A couple of brief thoughts. I checked out the book "Fall of Frost" by Brian Hall, purported to be a fictional rendition of the life of the poet, Robert Frost. It is interesting to see what gets published these days - interesting, when I can take a break from being depressed. It was one of these vignette type books, with vignettes dating from widely different periods of the poet's life, skipping around. Which led to the melancholy reflection: what happened to narrative? I could not and did not want to read this book, but only skimmed it - an act appropriate, it seems, to this kind of "literature."
It seems to me that if a writer intends to abandon structural narrative, he better have something pretty darn good to put in its place, otherwise he comes across as a postmodernist sneer machine. I was also irritated by the usual bookjacket blurbs "confirming Hall's status as one of the most talented novelists at work today."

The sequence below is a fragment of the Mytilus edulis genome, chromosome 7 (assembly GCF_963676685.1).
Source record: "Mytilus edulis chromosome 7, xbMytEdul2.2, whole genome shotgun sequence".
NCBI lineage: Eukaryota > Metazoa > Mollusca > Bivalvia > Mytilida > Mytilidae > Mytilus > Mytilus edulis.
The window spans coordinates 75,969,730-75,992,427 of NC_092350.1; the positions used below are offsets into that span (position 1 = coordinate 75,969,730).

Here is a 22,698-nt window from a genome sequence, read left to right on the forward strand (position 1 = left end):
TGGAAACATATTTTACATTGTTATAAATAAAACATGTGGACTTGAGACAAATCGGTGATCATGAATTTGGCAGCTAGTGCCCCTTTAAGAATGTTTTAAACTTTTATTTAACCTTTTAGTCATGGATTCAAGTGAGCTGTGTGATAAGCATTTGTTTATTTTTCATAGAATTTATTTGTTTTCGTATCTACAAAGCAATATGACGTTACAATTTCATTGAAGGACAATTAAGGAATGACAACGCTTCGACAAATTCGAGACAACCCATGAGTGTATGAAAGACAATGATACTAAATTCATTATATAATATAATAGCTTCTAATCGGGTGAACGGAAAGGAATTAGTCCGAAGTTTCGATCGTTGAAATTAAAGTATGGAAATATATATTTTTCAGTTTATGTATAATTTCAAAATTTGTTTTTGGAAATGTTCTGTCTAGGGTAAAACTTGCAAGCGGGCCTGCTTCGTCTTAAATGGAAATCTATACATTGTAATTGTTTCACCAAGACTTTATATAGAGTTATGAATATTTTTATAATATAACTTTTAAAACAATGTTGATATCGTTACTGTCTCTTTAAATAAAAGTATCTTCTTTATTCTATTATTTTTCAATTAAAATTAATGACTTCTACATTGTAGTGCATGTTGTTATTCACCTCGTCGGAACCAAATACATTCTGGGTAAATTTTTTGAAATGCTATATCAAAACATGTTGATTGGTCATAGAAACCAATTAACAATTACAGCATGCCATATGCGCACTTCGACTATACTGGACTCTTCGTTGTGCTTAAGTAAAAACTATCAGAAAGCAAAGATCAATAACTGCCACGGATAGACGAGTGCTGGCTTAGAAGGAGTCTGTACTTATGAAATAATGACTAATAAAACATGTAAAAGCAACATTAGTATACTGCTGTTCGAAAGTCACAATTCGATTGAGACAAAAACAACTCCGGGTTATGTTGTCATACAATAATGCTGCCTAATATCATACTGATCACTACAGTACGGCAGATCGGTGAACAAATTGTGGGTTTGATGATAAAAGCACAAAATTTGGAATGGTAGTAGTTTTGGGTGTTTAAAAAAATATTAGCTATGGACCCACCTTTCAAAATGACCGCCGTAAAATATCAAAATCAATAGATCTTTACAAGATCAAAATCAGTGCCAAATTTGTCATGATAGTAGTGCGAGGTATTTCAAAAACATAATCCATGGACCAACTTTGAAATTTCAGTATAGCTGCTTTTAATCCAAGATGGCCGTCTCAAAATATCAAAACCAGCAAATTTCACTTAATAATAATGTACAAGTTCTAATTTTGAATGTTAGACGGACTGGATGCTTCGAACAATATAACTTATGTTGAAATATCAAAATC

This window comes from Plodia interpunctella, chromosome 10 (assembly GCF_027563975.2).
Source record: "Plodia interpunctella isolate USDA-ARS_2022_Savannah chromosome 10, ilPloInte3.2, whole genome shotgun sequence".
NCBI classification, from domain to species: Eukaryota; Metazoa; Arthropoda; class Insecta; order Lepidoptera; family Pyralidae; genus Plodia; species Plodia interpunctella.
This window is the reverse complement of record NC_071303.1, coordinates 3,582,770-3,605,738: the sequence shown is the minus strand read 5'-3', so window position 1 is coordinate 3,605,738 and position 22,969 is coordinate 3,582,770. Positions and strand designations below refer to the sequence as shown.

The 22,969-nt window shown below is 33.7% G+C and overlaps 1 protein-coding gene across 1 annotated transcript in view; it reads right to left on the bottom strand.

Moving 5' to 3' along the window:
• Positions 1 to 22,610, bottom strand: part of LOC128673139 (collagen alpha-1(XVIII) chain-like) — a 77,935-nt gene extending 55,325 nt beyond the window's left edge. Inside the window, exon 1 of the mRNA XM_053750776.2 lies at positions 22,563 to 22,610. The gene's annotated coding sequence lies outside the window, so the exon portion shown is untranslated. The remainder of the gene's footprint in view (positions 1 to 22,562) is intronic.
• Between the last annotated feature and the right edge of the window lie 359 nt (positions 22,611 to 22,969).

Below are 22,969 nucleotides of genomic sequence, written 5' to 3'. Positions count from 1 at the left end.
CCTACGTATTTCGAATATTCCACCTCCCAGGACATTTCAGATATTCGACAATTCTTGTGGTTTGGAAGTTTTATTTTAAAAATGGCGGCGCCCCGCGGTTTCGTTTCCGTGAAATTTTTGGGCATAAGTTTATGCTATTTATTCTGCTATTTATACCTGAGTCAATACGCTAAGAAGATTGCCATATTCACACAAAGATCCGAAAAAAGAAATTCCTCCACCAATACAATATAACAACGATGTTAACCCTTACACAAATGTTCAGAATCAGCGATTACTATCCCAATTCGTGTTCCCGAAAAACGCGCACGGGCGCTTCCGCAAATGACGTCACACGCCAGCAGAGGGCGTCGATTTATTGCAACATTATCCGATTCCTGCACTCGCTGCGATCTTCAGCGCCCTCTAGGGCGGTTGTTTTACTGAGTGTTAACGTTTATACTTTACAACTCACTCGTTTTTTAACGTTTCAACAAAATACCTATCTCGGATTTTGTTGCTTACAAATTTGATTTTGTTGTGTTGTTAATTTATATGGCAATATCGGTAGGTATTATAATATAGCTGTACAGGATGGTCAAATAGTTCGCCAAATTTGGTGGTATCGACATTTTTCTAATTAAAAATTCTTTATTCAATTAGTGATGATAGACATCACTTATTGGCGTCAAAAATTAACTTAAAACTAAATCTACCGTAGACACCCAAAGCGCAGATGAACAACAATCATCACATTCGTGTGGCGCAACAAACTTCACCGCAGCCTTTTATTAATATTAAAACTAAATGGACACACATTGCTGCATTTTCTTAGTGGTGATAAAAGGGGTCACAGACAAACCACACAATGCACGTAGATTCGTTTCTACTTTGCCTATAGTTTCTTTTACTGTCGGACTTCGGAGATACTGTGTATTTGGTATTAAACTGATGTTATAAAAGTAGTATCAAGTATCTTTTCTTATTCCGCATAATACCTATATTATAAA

An effective use of the time-shift is Russell Kirk's story, "An Encounter at Mortstone Pond" - the delineation of character is strong and the emotional linkage is prepared well in advance. But "one of our most talented novelists at work today" cannot be bothered with emotional and character delineation.
A good fiction writer has the duty of strengthening the reader's grip on reality. Life is not lived in skipped-across incidents. How can this author get away with the pretence of writing a writer's life?